Antimicrobial agents are used to kill or limit growth of microorganisms. AEGIS Microbe Shield™, an antimicrobial agent composed of a silane quaternary ammonium salt, is featured for its durability and efficacy against both gram-negative and gram-positive bacteria. This research studied the effectiveness of the antimicrobial agent as a treatment for cotton fabric. Cotton fabric samples were coated with the antimicrobial agent, then tested against three species of bacteria. The samples were shaken in a bacterial solution to allow contact with the microbes, and the number of viable bacteria were counted. The data were compared to the numbers of bacteria with untreated fabric. This research reveals that the antimicrobial agent reduced the numbers of bacteria exposed to the treated cotton fabric.
The three types of bacteria were Escherichia coli, Staphylococcus epidermidis, and Bacillus subtilus. For each test, the bacteria were grown in Tryptic Soy Broth (TSB) for eighteen hours at room temperature. The bacteria were diluted in 0.003M KH2PO4 to 72 percent transmission using a Vitek Colorimeter. For testing, the bacteria were diluted 1:1000 to 1.5-3.0 x 105 cfu/mL. Then, 50mL aliquots of the diluted bacteria were distributed into sterile 250mL flasks.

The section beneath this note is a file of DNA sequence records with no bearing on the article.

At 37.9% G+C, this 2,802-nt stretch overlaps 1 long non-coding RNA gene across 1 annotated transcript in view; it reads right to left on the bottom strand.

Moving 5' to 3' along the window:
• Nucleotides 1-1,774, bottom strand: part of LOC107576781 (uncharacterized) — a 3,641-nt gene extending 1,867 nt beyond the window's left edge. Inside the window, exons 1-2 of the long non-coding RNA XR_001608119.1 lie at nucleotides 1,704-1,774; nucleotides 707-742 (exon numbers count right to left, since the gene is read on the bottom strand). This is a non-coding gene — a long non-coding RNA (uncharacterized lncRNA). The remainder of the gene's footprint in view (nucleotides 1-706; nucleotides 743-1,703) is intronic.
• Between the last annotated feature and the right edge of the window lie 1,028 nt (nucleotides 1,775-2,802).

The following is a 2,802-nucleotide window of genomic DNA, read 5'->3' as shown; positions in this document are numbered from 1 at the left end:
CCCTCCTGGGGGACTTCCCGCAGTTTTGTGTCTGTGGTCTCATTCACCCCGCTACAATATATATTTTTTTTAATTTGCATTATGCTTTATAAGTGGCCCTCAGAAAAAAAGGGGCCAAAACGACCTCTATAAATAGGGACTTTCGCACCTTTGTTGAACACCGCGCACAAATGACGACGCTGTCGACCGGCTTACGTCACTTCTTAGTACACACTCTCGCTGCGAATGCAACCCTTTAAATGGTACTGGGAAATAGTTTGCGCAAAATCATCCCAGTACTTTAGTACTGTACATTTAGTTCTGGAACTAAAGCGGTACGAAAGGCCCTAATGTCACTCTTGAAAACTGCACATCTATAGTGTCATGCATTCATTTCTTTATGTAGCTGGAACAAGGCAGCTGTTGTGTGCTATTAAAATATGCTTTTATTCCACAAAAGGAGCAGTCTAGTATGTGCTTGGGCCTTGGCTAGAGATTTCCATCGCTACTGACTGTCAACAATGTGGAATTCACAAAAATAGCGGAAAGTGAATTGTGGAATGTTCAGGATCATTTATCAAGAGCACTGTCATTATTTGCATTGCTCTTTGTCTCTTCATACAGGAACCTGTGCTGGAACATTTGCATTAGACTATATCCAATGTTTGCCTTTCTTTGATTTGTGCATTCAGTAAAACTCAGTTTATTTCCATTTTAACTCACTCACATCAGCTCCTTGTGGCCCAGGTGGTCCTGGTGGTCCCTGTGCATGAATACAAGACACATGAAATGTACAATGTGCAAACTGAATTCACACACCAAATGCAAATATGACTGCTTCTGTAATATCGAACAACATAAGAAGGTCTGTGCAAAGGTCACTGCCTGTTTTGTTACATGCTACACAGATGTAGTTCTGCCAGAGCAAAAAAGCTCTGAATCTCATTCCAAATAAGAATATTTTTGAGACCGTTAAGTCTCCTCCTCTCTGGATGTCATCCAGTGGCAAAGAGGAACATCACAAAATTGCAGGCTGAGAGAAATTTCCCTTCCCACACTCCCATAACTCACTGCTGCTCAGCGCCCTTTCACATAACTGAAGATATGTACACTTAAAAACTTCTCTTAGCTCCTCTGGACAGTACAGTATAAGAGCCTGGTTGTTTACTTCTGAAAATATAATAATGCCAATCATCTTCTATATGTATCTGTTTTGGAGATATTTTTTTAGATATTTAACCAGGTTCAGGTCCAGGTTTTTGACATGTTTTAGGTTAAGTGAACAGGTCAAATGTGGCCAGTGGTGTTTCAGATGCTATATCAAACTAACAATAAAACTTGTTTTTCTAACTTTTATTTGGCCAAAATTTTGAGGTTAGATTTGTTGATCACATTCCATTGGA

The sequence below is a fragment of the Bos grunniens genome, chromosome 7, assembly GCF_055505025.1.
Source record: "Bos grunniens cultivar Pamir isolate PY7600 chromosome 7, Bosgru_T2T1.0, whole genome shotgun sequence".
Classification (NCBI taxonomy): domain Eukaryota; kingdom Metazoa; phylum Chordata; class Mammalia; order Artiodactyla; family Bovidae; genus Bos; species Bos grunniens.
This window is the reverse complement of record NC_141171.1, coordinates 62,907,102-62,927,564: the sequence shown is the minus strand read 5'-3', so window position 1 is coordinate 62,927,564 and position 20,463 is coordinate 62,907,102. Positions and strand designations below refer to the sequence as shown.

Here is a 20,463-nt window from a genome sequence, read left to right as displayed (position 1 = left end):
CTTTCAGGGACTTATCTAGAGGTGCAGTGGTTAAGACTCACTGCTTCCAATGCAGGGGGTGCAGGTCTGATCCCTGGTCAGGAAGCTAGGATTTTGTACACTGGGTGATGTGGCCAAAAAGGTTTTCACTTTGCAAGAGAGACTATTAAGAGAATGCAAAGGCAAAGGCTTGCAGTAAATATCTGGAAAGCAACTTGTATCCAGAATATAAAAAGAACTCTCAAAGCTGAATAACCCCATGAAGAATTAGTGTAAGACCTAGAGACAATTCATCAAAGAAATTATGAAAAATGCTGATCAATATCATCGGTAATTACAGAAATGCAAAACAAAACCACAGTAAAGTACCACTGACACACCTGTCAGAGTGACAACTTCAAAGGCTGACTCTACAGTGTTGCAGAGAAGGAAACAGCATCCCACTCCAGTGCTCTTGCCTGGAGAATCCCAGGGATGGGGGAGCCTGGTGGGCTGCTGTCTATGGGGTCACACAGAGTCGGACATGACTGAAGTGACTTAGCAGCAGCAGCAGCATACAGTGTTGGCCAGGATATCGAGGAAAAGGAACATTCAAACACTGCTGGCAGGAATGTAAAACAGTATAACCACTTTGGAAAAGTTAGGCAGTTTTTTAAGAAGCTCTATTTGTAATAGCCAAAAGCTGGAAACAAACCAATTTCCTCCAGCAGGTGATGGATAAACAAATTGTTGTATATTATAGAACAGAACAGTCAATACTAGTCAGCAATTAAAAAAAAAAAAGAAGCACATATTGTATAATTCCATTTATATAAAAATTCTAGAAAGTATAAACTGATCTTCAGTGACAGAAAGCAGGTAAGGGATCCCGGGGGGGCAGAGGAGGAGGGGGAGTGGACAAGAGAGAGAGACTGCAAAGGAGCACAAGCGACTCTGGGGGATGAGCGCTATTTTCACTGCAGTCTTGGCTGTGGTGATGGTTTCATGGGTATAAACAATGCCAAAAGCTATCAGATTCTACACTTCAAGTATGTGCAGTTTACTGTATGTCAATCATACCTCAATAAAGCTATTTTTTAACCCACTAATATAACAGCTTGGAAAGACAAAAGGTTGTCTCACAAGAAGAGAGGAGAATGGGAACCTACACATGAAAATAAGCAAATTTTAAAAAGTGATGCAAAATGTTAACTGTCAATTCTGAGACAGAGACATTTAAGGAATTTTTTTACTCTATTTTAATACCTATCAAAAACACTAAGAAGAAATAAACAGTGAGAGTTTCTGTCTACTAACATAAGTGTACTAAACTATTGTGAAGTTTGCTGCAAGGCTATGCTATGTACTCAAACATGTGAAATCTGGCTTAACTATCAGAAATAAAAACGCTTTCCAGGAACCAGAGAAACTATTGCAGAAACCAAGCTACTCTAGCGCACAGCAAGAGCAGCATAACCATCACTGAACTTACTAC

The number of bacteria were determined by the pour plate method using Tryptic Soy Agar (TSA). The control was plated at “0” contact time. The nine flasks were agitated in a reciprocal shaker at 120 RPM. After one hour, all bacteria samples were plated and incubated for 24 hours at 35°C.
It was discovered that the antimicrobial agent did exhibit the ability to kill the three species of bacteria.
Above: Comparison of all pure cultures used with and without the antimicrobial agent.
This research was conducted as part of the 2004 Spaceflight and Life Sciences Training Program funded by the National Aeronautics and Space Administration. The authors recognize the support of the Dynamac Corporation, the NASA Spaceflight and Life Sciences Training Program Academic Partner Alliance and the United States Department of Agriculture. I would like to thank my Principal Investigator, Randall Sumner, for his hard work in preparation of this research, and I would also like to thank Jason Johns and Adam Santone for their help and guidance in this research.
Author: Arvye Davis, SLSTP, Flight Group | Philander Smith College, Little Rock, AR
Principal Investigator: Randall Sumner | The Bionetics Corporation, Kennedy Space Center, FL